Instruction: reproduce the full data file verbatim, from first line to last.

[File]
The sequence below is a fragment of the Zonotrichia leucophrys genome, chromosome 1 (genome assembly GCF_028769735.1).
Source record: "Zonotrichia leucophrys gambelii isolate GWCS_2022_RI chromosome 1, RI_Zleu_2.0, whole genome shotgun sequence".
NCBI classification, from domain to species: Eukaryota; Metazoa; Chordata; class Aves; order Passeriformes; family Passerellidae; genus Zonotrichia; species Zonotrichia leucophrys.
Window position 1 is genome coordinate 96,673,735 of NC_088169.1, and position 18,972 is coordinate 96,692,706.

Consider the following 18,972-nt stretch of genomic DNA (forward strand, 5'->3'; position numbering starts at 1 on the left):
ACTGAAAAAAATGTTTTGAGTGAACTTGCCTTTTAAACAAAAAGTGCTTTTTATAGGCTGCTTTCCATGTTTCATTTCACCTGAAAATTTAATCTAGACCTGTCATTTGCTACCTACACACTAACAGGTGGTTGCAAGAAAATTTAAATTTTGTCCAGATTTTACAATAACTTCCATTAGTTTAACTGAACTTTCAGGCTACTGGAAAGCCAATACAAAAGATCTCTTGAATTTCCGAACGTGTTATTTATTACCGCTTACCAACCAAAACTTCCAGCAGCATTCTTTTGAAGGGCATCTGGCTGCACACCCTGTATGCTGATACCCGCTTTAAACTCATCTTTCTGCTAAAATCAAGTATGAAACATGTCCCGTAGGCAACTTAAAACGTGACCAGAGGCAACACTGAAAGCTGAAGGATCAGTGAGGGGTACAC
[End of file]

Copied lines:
The sequence below is a fragment of the Zonotrichia leucophrys genome, chromosome 1 (genome assembly GCF_028769735.1).
Source record: "Zonotrichia leucophrys gambelii isolate GWCS_2022_RI chromosome 1, RI_Zleu_2.0, whole genome shotgun sequence".
NCBI classification, from domain to species: Eukaryota; Metazoa; Chordata; class Aves; order Passeriformes; family Passerellidae; genus Zonotrichia; species Zonotrichia leucophrys.
Window position 1 is genome coordinate 96,673,735 of NC_088169.1, and position 18,972 is coordinate 96,692,706.

Consider the following 18,972-nt stretch of genomic DNA (forward strand, 5'->3'; position numbering starts at 1 on the left):
ACTGAAAAAAATGTTTTGAGTGAACTTGCCTTTTAAACAAAAAGTGCTTTTTATAGGCTGCTTTCCATGTTTCATTTCACCTGAAAATTTAATCTAGACCTGTCATTTGCTACCTACACACTAACAGGTGGTTGCAAGAAAATTTAAATTTTGTCCAGATTTTACAATAACTTCCATTAGTTTAACTGAACTTTCAGGCTACTGGAAAGCCAATACAAAAGATCTCTTGAATTTCCGAACGTGTTATTTATTACCGCTTACCAACCAAAACTTCCAGCAGCATTCTTTTGAAGGGCATCTGGCTGCACACCCTGTATGCTGATACCCGCTTTAAACTCATCTTTCTGCTAAAATCAAGTATGAAACATGTCCCGTAGGCAACTTAAAACGTGACCAGAGGCAACACTGAAAGCTGAAGGATCAGTGAGGGGTACAC